- Determine the sources of variation that lead to customer dissatisfaction
- Design root cause verification analysis
- Design experiments that produce relevant data
The skills and activities linked to the Improve step are:
- Generate improvement solutions to be tested
- Design experiments to test improvement solutions
- Evaluate and select solutions to be implemented
- Develop the change management approach to be used
- Communicate solutions to stakeholders
- Develop a pilot plan and pilot solution
The skills and activities linked to the Control step are:
- Execute the improvement solution
- Verify the efficacy of the implemented solution
- Identify if additional solutions are required to achieve desired outcome
- Develop replication and standardization components
- Manage implemented solutions in daily work processes
- Identify next steps and plans for future opportunities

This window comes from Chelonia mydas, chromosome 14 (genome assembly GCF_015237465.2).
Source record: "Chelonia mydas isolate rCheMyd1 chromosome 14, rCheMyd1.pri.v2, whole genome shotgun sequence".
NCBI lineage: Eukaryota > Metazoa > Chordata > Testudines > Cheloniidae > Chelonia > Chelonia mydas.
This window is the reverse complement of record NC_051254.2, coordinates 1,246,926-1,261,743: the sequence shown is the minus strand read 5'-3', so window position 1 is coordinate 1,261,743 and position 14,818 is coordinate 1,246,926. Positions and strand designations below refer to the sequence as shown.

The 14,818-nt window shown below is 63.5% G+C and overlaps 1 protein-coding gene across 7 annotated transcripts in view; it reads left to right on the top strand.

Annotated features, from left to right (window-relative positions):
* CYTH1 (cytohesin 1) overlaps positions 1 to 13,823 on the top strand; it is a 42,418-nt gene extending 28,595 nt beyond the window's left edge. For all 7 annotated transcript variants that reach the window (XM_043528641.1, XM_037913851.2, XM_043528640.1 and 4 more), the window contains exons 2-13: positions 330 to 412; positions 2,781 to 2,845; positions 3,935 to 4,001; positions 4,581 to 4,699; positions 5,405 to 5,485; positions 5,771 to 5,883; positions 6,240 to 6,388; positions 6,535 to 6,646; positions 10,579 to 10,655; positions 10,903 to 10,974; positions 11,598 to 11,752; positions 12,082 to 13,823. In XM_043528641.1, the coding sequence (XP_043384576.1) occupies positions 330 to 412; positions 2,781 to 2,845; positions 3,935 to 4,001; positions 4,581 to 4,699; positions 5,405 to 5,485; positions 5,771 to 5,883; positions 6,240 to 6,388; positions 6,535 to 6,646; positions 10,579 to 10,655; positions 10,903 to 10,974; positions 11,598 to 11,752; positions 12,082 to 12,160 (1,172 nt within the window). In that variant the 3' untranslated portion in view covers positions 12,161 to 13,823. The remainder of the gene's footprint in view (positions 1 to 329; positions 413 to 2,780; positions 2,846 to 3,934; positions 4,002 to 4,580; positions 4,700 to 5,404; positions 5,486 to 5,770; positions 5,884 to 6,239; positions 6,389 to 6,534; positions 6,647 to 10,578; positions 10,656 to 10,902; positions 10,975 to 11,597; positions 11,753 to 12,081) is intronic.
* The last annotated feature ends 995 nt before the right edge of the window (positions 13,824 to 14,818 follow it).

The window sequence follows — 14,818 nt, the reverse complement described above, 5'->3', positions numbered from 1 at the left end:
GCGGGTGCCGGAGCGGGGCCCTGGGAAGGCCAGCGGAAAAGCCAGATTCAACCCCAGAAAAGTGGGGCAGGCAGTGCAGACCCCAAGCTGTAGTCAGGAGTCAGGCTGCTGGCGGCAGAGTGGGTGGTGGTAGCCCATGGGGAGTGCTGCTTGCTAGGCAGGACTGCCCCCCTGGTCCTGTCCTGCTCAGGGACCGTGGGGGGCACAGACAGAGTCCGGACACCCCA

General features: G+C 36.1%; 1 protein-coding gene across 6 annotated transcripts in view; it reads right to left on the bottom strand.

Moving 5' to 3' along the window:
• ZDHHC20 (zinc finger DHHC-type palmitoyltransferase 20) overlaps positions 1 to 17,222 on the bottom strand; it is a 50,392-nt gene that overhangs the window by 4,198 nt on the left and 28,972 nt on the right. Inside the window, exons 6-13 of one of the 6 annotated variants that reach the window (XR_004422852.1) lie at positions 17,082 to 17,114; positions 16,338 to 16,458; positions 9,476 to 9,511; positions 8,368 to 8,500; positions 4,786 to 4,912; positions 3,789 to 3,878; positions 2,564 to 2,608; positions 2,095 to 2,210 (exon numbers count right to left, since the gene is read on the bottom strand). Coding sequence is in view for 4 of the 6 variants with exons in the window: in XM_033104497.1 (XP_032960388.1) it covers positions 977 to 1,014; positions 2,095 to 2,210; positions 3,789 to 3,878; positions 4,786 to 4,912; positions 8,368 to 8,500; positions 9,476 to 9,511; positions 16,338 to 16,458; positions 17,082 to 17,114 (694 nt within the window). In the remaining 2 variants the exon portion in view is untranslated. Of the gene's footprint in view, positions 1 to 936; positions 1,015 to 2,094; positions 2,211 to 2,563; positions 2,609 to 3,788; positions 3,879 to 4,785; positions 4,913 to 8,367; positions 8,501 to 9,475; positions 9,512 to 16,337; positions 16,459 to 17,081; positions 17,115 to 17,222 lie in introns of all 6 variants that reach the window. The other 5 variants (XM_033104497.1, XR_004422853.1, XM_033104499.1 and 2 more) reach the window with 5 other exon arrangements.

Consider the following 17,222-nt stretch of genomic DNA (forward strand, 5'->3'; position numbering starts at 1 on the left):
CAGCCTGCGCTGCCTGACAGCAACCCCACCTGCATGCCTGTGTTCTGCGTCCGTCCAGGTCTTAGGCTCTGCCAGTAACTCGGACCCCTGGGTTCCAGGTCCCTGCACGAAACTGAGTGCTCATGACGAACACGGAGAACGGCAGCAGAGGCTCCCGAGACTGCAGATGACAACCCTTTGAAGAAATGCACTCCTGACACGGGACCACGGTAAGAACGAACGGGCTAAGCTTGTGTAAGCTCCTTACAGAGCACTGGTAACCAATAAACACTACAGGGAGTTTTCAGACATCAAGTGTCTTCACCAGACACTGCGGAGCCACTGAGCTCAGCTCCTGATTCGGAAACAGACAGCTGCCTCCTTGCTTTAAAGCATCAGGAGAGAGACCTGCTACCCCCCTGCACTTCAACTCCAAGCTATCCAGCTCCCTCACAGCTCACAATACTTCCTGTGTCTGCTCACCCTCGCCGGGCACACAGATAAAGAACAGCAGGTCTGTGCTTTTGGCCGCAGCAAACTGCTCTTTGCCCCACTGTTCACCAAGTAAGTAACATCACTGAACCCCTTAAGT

Six Sigma Certification Exams
Unlike some professional certification programs, there is no single authoritative body for Six Sigma training and certification. Companies who have been employing Six Sigma for years (GE and Motorola are two examples) have their own training programs and exams which are administered internally. Schools and training centers often have their own curriculum and certification exams, or will contract a third-party education company to create the appropriate education materials and exams for each belt level.